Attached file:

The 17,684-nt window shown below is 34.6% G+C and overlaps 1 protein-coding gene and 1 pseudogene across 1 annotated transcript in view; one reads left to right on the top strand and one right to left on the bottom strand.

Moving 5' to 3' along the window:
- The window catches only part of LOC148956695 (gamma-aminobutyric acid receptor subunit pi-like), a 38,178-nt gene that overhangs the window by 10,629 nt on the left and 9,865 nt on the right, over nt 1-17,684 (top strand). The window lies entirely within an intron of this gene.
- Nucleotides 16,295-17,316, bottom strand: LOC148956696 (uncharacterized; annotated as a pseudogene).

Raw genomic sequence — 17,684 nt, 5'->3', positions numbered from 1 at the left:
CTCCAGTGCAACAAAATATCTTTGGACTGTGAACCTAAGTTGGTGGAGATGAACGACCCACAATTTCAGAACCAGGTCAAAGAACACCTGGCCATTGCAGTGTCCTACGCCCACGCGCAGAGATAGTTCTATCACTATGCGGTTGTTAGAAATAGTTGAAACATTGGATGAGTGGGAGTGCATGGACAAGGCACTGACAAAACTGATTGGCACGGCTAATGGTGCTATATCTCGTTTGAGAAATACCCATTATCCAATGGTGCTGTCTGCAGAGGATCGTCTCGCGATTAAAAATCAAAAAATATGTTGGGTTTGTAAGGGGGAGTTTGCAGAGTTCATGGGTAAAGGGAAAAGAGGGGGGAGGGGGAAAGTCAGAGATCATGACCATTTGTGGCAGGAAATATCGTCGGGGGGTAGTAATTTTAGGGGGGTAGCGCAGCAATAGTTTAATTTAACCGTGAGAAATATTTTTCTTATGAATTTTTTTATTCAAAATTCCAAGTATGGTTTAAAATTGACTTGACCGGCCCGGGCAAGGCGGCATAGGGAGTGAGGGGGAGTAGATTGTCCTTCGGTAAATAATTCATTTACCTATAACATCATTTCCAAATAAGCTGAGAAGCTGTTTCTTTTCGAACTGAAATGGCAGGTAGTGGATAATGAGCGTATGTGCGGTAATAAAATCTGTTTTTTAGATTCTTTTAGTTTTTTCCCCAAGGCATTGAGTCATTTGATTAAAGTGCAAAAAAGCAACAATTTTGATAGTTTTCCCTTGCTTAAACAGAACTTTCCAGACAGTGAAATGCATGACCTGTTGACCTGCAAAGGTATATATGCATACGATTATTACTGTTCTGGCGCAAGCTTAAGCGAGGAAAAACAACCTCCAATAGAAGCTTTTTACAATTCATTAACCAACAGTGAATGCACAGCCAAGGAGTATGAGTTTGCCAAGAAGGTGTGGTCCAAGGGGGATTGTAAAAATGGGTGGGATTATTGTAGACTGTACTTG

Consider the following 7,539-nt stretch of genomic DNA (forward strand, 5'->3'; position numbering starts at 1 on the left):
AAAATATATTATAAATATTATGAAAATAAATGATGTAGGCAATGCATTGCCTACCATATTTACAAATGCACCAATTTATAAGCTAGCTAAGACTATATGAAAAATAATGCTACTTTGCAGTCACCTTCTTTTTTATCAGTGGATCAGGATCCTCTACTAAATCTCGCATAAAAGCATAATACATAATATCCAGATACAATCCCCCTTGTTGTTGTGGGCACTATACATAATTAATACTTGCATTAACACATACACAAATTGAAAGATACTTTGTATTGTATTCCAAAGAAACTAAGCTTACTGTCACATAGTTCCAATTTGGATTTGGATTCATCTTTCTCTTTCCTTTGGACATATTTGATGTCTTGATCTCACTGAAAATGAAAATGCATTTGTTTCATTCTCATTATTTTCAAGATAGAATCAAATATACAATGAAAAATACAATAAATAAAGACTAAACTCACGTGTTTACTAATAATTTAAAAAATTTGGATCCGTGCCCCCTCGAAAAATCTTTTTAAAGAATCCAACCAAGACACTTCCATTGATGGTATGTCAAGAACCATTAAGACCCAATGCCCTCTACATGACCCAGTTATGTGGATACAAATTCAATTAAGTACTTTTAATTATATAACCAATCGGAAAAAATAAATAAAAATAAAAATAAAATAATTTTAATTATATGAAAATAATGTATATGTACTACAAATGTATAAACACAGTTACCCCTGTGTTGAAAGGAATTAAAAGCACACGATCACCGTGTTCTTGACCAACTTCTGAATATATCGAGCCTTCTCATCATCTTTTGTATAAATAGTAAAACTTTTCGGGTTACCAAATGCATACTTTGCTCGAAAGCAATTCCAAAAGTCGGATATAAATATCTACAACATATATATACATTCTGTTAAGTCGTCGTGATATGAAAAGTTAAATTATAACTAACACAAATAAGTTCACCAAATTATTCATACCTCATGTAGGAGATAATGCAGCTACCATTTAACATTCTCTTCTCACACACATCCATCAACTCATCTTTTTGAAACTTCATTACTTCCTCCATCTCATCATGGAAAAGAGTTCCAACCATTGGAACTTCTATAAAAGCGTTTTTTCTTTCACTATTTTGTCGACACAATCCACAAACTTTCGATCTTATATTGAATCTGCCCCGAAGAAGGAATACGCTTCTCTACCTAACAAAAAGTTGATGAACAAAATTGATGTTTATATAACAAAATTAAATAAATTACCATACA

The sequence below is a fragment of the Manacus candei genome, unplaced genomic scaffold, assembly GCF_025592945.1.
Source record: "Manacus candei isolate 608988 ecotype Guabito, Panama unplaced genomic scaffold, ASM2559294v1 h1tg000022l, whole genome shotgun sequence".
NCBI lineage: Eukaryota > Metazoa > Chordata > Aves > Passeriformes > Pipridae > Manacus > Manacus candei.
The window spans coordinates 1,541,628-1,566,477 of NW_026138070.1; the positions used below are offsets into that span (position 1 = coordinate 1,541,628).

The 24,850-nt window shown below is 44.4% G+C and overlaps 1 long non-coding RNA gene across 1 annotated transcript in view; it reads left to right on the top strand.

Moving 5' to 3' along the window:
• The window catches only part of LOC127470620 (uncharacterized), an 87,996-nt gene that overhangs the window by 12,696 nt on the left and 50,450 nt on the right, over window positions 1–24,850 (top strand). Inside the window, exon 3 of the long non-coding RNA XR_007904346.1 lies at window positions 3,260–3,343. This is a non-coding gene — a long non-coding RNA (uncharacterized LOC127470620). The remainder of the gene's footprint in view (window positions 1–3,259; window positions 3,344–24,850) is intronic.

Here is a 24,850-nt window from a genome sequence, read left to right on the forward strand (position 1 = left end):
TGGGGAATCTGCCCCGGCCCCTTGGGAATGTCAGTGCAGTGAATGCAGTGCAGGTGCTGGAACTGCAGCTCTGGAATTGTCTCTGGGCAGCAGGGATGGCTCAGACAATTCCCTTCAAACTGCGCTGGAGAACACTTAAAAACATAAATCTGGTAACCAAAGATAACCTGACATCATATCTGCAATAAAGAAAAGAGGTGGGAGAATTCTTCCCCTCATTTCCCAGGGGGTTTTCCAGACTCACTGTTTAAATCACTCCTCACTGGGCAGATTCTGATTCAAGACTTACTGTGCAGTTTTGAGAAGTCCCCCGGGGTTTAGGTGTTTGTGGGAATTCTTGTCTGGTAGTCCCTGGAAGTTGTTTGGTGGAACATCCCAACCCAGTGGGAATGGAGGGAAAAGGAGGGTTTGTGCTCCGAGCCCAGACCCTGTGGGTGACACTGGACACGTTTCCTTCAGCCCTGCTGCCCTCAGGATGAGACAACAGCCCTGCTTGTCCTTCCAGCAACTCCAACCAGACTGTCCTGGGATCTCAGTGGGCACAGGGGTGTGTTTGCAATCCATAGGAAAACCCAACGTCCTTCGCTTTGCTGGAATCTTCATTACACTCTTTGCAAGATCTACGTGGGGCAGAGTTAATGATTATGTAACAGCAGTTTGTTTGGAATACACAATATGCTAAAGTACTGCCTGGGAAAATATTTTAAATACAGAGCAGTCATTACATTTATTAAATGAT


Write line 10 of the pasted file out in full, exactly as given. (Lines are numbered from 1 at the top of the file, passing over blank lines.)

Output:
Source record: "Manacus candei isolate 608988 ecotype Guabito, Panama unplaced genomic scaffold, ASM2559294v1 h1tg000022l, whole genome shotgun sequence".